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Most of us would struggle to imagine life without our hearing, but with so many now using headphones on a daily basis, often at ever louder levels, damage to hearing is a real possibility. If you are worried about your hearing health, here's what you need to know.
How is the damage done?
According to the NHS, around four out of five cases of deafness are caused by damage to the tiny hair cells in the inner ear, and often it is a direct result of too much noise. The louder the sound, the greater the damage, and noise-related hearing loss is usually permanent.
It can occur as a result of a short, very loud noise, such as fireworks, but is often caused by prolonged exposure to loud noise, either from MP3 players and headphones, or the volume of speakers at gigs and clubs. As an example, the volume of a normal conversation would be measured at around 60 decibels. By contrast, an MP3 player with the volume turned up would expose you to 112 decibels, while the decibel level at a live rock gig could hit 120. The Health and Safety Executive advise that noise levels above 105 decibels for just 15 minutes per week could damage your hearing. Continued exposure to noise above 85 decibels can also cause hearing loss over a long period of time.
If you experience ringing in your ears or your hearing is dulled after listening to music, it's time to turn it down.
How to protect your hearing
For anyone truly worried about their hearing health, earplugs are an investment worth making. If you regularly use loud power tools or noisy equipment, ear protectors or earplugs will help to reduce the likelihood of damage caused over time. If you are exposed to loud noises at work on a regular basis, health and safety should afford you some protection, so speak to your employer for advice about what should be available to you.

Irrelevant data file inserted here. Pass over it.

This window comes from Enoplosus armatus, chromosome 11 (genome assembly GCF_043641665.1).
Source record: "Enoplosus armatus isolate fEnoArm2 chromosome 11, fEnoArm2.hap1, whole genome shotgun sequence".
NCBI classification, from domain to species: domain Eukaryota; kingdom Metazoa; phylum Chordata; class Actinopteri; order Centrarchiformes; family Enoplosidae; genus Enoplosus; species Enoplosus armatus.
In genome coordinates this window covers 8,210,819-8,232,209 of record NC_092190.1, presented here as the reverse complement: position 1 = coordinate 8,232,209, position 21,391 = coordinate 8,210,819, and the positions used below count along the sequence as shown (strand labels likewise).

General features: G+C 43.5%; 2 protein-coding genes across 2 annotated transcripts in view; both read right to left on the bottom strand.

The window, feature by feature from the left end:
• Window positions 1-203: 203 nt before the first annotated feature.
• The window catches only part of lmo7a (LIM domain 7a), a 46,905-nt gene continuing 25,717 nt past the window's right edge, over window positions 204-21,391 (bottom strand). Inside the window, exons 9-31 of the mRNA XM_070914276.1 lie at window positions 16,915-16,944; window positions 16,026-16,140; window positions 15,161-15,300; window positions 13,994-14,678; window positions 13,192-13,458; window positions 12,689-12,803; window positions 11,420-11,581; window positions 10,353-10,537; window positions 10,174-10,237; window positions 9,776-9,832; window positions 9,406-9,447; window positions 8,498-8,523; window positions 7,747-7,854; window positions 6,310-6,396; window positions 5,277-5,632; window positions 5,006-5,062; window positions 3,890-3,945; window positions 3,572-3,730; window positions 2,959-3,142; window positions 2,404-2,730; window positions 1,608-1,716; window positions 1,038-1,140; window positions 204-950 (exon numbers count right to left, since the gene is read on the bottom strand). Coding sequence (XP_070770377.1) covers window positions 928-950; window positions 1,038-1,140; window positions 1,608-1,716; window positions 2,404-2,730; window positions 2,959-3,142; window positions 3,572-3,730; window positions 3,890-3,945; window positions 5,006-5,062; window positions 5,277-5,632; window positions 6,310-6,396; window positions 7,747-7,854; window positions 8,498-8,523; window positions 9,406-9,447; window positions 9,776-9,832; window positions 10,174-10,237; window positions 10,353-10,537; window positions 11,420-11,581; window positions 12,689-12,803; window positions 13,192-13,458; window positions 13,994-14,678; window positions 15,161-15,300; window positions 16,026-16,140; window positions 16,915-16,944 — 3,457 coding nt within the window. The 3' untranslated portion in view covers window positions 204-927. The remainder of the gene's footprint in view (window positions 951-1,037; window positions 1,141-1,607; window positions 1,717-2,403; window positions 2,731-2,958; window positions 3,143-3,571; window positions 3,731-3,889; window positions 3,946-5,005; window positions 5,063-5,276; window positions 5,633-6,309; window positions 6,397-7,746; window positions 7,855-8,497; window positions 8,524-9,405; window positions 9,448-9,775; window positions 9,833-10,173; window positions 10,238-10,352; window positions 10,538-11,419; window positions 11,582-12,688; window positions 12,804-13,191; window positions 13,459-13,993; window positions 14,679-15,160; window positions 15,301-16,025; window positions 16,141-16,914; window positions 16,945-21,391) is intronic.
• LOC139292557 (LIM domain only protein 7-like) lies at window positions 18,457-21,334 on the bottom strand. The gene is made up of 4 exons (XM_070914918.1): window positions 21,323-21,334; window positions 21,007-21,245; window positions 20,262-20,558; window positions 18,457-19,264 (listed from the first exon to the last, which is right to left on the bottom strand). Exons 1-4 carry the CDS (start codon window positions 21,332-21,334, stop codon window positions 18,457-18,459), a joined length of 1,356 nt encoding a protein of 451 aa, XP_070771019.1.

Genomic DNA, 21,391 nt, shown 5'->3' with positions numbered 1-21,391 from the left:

Music lovers should pay particular attention to advice on protecting their hearing, since the use of headphones and loud music is a growing concern. The NHS advises taking heed of the 60:60 rule, which suggests you should listen to music at 60 per cent of the MP3 player's maximum volume for no more than 60 minutes each day. If the music is loud enough that it is uncomfortable to listen to, turn down that dial. When it comes to radios, stereos and TVs at home, you should be able to have a conversation without shouting. Again, if you need to raise your voice to be heard, it's too loud.
Choose the right kit
Ear buds and in-ear headphones might be convenient, but they're not brilliant at blocking out background noise, which means users often turn the volume up to compensate. Instead, consider noise-cancelling, over-ear headphones that will drown out unwanted sounds without requiring a volume boost.
Take a break
Like any other bit of your body, your ears need a break, and this is particularly true if you've been out to a club, gig or have been exposed to loud noise for a prolonged period, such as at work. Deafness Research UK reports that after two hours of sound at 100 decibels, your ears need at least 16 hours of rest in order to recover and reduce the risk of lasting damage. So make sure you switch off or turn it down every now and again - it just might save your hearing.